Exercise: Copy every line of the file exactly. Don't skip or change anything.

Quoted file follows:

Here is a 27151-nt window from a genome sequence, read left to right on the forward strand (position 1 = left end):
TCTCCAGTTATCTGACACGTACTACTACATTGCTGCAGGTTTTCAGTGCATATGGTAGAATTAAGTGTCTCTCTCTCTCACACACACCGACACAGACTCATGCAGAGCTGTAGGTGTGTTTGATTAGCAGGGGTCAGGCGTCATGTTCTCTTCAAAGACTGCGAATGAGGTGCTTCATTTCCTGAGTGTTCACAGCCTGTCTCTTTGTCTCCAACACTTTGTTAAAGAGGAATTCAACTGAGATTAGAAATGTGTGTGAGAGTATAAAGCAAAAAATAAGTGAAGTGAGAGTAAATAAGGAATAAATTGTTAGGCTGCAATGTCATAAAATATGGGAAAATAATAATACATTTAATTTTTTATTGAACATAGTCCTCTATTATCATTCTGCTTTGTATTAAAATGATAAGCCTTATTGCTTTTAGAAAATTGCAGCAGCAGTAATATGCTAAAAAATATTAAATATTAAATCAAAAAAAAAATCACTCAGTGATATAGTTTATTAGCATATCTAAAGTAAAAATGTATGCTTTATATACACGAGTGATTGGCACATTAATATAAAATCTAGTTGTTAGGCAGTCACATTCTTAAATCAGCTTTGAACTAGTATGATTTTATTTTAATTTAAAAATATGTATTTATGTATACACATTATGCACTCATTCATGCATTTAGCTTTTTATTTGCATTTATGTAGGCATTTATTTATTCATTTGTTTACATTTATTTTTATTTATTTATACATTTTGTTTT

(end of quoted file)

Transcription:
Here is a 27151-nt window from a genome sequence, read left to right on the forward strand (position 1 = left end):
TCTCCAGTTATCTGACACGTACTACTACATTGCTGCAGGTTTTCAGTGCATATGGTAGAATTAAGTGTCTCTCTCTCTCACACACACCGACACAGACTCATGCAGAGCTGTAGGTGTGTTTGATTAGCAGGGGTCAGGCGTCATGTTCTCTTCAAAGACTGCGAATGAGGTGCTTCATTTCCTGAGTGTTCACAGCCTGTCTCTTTGTCTCCAACACTTTGTTAAAGAGGAATTCAACTGAGATTAGAAATGTGTGTGAGAGTATAAAGCAAAAAATAAGTGAAGTGAGAGTAAATAAGGAATAAATTGTTAGGCTGCAATGTCATAAAATATGGGAAAATAATAATACATTTAATTTTTTATTGAACATAGTCCTCTATTATCATTCTGCTTTGTATTAAAATGATAAGCCTTATTGCTTTTAGAAAATTGCAGCAGCAGTAATATGCTAAAAAATATTAAATATTAAATCAAAAAAAAAATCACTCAGTGATATAGTTTATTAGCATATCTAAAGTAAAAATGTATGCTTTATATACACGAGTGATTGGCACATTAATATAAAATCTAGTTGTTAGGCAGTCACATTCTTAAATCAGCTTTGAACTAGTATGATTTTATTTTAATTTAAAAATATGTATTTATGTATACACATTATGCACTCATTCATGCATTTAGCTTTTTATTTGCATTTATGTAGGCATTTATTTATTCATTTGTTTACATTTATTTTTATTTATTTATACATTTTGTTTT